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A delegate at the OPEC meeting in Vienna this week tells MEES that the 300,000 b/d Khafji field in the offshore Neutral Zone, shared 50:50 by Saudi Arabia and Kuwait, remains offline following a unilateral Saudi decision to take Khafji out of production last month.
A meeting is supposedly scheduled for 30 November, though it remains unclear if a resolution is in sight.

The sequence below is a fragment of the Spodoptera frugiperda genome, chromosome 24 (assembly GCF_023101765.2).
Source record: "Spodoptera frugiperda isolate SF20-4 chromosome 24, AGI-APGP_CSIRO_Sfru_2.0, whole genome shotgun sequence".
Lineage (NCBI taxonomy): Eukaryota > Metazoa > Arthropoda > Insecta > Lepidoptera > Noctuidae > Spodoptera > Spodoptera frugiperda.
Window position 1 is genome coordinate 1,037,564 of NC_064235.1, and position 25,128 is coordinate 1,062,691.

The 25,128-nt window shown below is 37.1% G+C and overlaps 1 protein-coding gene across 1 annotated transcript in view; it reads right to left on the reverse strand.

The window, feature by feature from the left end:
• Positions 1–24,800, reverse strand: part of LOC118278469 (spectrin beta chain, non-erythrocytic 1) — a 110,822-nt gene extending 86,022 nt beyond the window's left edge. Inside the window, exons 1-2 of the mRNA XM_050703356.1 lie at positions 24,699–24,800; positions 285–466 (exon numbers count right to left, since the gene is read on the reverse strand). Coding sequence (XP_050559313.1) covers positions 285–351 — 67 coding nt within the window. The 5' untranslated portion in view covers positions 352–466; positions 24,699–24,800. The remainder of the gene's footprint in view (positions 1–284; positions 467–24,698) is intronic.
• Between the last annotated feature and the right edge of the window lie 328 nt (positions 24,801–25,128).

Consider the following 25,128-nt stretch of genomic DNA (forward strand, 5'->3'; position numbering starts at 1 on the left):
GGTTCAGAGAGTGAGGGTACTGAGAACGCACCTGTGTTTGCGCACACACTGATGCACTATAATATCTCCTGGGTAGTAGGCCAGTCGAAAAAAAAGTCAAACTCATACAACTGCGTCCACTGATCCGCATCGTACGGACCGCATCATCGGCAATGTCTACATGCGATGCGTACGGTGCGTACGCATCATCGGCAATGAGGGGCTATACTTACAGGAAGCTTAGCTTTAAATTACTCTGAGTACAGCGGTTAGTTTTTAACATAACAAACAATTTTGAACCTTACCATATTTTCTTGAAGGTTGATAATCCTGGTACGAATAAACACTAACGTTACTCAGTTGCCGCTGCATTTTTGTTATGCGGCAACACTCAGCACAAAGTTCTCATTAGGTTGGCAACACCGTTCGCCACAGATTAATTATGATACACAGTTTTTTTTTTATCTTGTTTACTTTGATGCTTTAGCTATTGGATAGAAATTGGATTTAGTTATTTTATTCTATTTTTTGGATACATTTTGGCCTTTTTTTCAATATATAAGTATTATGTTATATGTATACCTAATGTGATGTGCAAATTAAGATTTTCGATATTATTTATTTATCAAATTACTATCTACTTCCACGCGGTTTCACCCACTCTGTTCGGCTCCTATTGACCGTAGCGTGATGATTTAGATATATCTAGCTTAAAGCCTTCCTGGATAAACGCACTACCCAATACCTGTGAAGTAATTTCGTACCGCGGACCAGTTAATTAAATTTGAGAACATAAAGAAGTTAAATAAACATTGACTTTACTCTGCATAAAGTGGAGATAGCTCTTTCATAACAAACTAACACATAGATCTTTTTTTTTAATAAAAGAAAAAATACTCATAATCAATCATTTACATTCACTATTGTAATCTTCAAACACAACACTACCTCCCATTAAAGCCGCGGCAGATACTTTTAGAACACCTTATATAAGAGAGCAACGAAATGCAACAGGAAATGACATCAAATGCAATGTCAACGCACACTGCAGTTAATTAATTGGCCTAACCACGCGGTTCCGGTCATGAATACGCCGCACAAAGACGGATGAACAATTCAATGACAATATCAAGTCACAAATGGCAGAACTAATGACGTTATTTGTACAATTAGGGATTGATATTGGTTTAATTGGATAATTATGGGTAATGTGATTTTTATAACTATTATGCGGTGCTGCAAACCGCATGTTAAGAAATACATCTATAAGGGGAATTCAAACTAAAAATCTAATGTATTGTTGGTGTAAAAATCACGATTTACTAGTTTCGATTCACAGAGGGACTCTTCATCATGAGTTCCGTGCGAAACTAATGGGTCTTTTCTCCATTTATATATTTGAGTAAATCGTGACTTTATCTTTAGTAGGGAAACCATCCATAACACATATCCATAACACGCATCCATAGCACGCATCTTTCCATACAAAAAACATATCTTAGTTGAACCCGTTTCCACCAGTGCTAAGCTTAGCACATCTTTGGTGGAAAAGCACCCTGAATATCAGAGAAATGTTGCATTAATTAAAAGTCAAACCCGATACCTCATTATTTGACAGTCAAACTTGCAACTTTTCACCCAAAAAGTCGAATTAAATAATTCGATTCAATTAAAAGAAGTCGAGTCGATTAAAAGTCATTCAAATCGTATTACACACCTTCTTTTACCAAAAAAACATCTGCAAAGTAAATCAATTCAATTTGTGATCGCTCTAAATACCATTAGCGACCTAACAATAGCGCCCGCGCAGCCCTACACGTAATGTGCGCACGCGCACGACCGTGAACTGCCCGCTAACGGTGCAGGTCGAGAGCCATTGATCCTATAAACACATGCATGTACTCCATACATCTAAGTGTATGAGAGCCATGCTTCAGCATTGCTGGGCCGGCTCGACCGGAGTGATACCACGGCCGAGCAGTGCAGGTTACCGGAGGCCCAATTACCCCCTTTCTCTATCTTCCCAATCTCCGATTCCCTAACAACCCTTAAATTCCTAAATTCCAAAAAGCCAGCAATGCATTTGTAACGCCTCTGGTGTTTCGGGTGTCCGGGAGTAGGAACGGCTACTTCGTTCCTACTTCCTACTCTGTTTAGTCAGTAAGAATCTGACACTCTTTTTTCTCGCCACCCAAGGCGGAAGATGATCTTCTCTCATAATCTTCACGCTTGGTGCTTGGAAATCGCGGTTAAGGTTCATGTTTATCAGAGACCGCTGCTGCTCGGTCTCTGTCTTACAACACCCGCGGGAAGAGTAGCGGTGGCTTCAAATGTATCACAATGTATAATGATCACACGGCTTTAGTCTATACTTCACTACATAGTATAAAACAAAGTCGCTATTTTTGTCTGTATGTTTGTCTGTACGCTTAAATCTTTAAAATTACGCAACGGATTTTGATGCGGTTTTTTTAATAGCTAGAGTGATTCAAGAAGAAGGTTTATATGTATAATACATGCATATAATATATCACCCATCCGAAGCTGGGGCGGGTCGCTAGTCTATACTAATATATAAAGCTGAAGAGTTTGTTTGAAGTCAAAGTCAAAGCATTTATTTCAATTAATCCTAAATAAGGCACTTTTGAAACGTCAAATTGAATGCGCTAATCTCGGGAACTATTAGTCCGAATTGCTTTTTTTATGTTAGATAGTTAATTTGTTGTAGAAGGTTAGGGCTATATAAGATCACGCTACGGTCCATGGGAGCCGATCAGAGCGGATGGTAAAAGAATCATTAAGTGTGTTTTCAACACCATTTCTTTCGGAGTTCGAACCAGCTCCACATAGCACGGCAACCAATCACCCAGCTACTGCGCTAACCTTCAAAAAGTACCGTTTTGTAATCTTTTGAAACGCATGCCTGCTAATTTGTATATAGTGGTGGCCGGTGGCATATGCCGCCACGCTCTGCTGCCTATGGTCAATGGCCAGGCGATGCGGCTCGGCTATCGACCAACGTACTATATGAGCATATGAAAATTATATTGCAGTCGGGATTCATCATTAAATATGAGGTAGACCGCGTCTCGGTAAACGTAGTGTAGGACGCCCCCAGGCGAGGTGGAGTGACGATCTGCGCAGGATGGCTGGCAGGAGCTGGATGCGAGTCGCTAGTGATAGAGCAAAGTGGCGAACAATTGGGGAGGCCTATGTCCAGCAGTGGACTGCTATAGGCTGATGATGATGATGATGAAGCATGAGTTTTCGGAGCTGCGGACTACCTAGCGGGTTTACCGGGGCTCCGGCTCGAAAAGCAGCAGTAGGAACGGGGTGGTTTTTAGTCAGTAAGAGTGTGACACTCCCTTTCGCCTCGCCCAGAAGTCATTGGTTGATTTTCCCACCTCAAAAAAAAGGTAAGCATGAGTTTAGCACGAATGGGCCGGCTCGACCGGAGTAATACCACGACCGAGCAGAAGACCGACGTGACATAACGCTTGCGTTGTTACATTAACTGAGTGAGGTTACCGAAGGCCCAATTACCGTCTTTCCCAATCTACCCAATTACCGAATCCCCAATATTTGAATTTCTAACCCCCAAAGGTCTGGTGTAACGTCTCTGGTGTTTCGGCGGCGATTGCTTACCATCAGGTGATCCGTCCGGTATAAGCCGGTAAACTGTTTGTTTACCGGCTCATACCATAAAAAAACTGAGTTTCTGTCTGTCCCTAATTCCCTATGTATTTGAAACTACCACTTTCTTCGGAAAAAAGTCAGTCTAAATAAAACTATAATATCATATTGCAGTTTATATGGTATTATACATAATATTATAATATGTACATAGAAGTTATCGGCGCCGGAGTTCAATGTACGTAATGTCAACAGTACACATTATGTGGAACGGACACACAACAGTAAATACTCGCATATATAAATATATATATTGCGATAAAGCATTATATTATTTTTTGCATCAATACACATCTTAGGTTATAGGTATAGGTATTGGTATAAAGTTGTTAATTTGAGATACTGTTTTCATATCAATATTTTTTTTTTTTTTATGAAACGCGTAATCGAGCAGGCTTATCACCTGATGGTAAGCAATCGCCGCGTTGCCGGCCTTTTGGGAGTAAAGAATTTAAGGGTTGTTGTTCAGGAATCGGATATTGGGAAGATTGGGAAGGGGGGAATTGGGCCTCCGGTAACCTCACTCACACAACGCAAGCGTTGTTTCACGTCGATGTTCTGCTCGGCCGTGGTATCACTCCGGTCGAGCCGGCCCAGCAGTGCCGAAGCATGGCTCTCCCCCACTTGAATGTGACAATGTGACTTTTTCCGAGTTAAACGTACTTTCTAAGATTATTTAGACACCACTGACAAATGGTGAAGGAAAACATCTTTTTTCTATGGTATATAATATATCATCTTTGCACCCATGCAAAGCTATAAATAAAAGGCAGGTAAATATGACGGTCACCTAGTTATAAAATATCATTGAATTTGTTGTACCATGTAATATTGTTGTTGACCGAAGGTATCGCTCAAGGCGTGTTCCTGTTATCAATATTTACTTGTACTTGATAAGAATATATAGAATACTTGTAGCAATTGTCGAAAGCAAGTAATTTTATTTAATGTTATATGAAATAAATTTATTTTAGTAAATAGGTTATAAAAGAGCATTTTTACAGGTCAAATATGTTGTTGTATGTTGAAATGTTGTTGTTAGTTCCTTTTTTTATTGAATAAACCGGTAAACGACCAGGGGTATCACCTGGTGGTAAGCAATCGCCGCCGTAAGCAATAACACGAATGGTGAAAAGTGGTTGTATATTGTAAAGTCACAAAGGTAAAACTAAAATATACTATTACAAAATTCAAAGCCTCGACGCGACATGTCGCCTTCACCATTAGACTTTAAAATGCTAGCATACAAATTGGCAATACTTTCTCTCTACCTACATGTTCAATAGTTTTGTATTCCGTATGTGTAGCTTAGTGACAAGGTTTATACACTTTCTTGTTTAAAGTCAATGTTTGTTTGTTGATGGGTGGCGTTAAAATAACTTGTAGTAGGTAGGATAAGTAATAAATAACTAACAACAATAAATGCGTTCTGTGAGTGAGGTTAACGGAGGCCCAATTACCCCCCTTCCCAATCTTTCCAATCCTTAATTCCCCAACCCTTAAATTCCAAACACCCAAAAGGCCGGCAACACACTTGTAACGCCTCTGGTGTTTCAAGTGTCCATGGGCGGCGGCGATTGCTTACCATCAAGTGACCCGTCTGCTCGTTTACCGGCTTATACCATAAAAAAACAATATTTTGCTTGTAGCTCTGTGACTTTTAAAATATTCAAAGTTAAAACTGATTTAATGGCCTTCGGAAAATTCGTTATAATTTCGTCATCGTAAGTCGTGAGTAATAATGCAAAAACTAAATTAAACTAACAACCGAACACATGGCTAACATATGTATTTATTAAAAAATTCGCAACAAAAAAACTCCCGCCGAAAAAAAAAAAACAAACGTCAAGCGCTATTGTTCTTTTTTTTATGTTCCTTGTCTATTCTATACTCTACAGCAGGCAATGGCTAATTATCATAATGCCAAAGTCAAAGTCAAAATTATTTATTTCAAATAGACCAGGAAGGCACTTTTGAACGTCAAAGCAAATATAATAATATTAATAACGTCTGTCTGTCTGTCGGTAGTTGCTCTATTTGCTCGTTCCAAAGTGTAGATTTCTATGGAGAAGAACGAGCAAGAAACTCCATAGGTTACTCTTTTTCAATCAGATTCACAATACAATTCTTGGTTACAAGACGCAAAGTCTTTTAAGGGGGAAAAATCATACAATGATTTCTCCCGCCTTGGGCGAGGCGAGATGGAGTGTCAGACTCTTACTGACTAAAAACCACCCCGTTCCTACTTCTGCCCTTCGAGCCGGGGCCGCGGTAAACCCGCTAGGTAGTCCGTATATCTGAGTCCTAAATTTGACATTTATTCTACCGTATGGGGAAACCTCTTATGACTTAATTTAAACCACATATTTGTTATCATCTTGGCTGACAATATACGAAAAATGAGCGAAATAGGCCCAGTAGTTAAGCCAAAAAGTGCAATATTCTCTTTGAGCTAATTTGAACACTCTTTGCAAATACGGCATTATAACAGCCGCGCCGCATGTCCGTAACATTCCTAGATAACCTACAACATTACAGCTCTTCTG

Khafji is believed to have been producing about 200,000 b/d when it was shut down. Saudi officials cited environmental concerns as the reason for shutting in production at Khafji, but it appears that the problem runs far deeper. Kuwait stopped issuing new work visas to Chevron’s employees operating in the onshore Neutral Zone and refuses to renew expiring work permits. Part of the problem in the shared production zone is that, while decisions are meant to be taken jointly, each side often operates independently of the other – leading to confusion and some degree of mistrust. While both sides continue to downplay disputes in the Neutral Zone, the loss of Khafji has far reaching consequences, particularly for the Kuwaiti side – which has high hopes of boosting oil output. The loss of Khafji barrels means that Kuwait produces 2.8mn b/d, and MEES understands that it is currently unable to push beyond this level while Khafji is offline.
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